Dr. L. Lafayette Bond
Dr. L. Lafayette Bond, a leading physician and surgeon of Denison, has practiced his profession in Crawford county for the past thirty-six years.
His birth occurred in Harrison county, West Virginia, on the 14th of August, 1841, his parents being Richard C. and Eliza A. (Grant) Bond, who were likewise natives of that state. Abel Bond, the paternal grandfather, was also born in Virginia and came of English descent. He was an agriculturist by occupation .and served as a major in the Revolutionary war.
Unto him and his wife, who bore the maiden name of Sarah Powers, were born the following children: Polly, Richard C., Levi, Hannah, Thomas, Elnathan, Augustus, Sarah, Samuel and Louis. The maternal grandfather of our subject was likewise a native of Virginia and became a slaveholder and planter.
Richard C. Bond, the father of L. Lafayette Bond, was a Baptist minister of the old school. In 1846 he journeyed westward to Rock county, Wisconsin, becoming a pioneer preacher of Lima, that state. He took up a homestead near Lima Center in Rock county and subsequently purchased three eighty acre tracts of land near what is Milton Junction from Polly Goodrich, one of the earliest settlers of the locality. There he spent the remainder of his life, passing away on the zoth of January, 1910, when ninety-seven years of age. His wife was called to her final rest in 18¢ when in the seventy-sixth year of her age.
They were the parents of four children, two sons and two daughters, as follows: Arthur G., who is deceased; L. Lafayette, of this review; Mary M., who is deceased, as is also her husband, John W. Meyers; and Louisa, who died in infancy.
L. Lafayette Bond was a little lad of five years when he accompanied his parents on their removal to Wisconsin: They traveled by boat from Wheeling, West Virginia, to Galena, Illinois, where they met Abel Bond, the grandfather of our subject, who escorted them to his home. Mr. Bond of this review remained on the farm until twenty-one years of age. He obtained his early education in the district schools and subsequently attended Milton College. At the time of the outbreak of the Civil war, in May, 1861, he endeavored to enter the Union army but was rejected because he was a minor and did not have the consent of his parents. In September, 1861, he enlisted with a number of the students of Milton College, joining Company K, Thirteenth Wisconsin Volunteer Infantry, and rendezvousing at Janesville, Wisconsin. With that command he remained for three years and three months, holding the rank of sergeant. His was the First Brigade of the Fourth Division of the Twentieth Army Corps, Army of the Cumberland, under General Thomas. He participated in the battles of Clarksville, Tennessee, Fort Donelson and Chickamauga and acquitted himself in a highly creditable manner.
After returning home he pursued a course of study in Bryant & Stratton Business College of Milwaukee, Wisconsin, but later determined upon the practice of medicine as a life work and entered Rush Medical College of Chicago, from which institution he was graduated in 1870. The first five years of his professional career were spent at Welton, Iowa, where he also taught school during four winter terms in order to add to his income. In 1875 he came to Westside, Crawford county, Iowa, and there practiced medicine successfully until 1899, which year witnessed his arrival in Denison. Here he has remained continuously since, enjoying a lucrative and constantly growing practice. He has been surgeon for the Chicago & Northwestern Railroad Company since 1883 and is widely recognized as a skilled and able representative of his calling. He is a member of the Crawford County Medical Society, the Missouri Valley Medical Society, the Iowa State Medical Society, the American Medical Association, the American Association of Railway Surgeons and the Association of the Northwestern Railroad Surgeons, thus keeping in close touch with the advancement made by the profession.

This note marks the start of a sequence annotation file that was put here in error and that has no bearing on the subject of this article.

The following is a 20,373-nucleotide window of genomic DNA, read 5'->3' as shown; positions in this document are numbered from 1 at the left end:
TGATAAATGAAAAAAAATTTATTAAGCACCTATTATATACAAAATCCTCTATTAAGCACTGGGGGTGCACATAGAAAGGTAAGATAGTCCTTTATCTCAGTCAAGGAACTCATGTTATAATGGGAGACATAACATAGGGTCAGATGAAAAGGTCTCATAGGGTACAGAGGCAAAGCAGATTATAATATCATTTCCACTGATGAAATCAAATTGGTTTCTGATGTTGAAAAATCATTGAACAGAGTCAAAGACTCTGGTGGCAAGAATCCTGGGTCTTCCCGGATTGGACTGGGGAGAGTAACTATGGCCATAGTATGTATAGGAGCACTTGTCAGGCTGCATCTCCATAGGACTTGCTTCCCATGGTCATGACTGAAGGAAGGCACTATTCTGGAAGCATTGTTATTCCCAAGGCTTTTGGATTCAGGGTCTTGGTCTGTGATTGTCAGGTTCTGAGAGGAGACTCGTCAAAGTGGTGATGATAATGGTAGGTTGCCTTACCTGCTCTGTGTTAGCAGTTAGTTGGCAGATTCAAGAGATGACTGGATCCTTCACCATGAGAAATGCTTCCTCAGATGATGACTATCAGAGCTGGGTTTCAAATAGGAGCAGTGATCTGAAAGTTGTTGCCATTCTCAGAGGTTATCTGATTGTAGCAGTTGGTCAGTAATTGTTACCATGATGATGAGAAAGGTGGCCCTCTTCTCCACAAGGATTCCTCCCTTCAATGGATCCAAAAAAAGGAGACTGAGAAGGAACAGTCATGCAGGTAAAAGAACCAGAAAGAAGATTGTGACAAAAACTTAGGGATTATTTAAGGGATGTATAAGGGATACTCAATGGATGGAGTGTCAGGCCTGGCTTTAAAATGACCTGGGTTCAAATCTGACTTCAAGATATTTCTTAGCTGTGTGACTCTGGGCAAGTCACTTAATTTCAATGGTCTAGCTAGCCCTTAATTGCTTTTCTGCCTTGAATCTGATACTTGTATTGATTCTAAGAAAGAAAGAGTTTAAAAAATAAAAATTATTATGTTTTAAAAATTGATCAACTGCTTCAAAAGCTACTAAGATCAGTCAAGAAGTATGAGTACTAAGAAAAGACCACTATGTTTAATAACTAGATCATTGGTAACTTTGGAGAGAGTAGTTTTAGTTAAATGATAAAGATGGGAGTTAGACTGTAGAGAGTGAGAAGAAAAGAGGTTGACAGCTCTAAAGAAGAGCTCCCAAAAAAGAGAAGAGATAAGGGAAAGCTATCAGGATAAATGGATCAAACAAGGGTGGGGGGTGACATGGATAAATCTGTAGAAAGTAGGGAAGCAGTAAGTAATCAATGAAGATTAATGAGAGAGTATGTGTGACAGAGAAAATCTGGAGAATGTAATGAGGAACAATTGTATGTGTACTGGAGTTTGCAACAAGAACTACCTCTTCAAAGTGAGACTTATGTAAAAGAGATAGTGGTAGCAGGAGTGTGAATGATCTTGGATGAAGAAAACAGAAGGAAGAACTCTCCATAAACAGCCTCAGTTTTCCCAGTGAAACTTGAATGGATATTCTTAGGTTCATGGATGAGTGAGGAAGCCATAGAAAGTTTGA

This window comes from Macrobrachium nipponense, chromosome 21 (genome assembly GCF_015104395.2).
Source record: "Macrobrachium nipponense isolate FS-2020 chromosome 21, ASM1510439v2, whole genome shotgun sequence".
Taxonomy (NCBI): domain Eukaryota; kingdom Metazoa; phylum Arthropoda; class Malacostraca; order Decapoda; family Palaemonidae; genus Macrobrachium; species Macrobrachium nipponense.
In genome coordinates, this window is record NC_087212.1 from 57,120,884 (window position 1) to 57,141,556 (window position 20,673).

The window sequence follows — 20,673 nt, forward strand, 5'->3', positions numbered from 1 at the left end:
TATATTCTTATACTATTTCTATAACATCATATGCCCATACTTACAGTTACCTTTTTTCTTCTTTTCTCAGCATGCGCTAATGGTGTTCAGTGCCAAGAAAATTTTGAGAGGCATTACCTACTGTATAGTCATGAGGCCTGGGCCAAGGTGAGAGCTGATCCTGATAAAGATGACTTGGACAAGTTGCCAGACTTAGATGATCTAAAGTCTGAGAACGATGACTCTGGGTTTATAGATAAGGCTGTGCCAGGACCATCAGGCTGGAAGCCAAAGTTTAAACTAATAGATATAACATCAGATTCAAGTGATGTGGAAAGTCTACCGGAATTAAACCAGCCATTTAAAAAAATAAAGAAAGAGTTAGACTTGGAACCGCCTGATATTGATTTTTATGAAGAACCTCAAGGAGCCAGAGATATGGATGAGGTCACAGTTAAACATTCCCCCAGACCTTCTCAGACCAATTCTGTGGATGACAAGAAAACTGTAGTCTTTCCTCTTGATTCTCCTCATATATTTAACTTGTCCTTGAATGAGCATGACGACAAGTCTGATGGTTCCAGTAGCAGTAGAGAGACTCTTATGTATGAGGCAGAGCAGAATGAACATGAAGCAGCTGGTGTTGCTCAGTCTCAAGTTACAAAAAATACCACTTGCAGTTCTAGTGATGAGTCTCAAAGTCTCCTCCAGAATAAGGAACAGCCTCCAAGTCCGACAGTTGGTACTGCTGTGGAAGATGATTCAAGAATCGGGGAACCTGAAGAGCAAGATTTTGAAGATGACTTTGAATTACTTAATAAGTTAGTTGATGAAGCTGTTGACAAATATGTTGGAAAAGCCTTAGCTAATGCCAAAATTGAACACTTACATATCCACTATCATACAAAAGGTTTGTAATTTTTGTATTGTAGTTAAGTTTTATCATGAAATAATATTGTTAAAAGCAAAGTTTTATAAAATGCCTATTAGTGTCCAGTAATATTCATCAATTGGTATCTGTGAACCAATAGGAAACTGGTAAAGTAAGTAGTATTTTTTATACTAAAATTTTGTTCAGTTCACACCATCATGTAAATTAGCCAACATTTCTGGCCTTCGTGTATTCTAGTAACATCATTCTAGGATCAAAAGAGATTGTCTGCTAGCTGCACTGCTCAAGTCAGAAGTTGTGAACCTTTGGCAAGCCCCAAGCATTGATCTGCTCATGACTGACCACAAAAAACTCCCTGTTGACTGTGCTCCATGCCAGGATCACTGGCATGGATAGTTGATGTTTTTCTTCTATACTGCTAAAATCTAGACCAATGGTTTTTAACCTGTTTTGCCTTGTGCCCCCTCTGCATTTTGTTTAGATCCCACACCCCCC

Dr. Bond has been married twice. On the 20th of November, 1868, he wedded Miss Elnora E. Hamilton, a native of Alfred Center, New York, and a daughter of Edward and Melissa (Burdick) Hamilton, By that union there were two children, namely: Lulu E., who died of diphtheria when nine years of age; and Frederic H., an attorney by profession, who was a graduate of the law department of the Iowa State University in 1895 and passed away on the 28th of November, 1908. He had wedded Miss Ada Hawkins, of Fonda, Iowa, and at his death left a widow and three children.
The demise of Mrs. Elnora E. Bond occurred in 1893, when she had attained the age of forty-six years, her remains being interred in the Bond family lot at Milton, Wisconsin. For his second wife Dr. Bond chose Mrs. Fannie Harrison, the widow of Captain William Harrison and a daughter of John Hutson. She passed away in 1906 in the faith of the Methodist church, of which she had been a valued and devoted member.
Dr. Bond gives his political allegiance to the republican party and is a most loyal and public-spirited citizen. He served as mayor of West Side for a number of years and also acted as president of the West Side school board for some years. Fraternally he is identified with the Masons, belonging to Sylvan Lodge, No. 507, A. F. & A. M., and likewise to the Eastern Star. He maintains the strictest conformity to the highest professional ethics and enjoys in full measure the confidence and respect of his professional brethren as well as of the general public.
Source: History of Crawford County, Iowa. Vol. II. Chicago: The S. J. Clarke Publishing Co., 1911.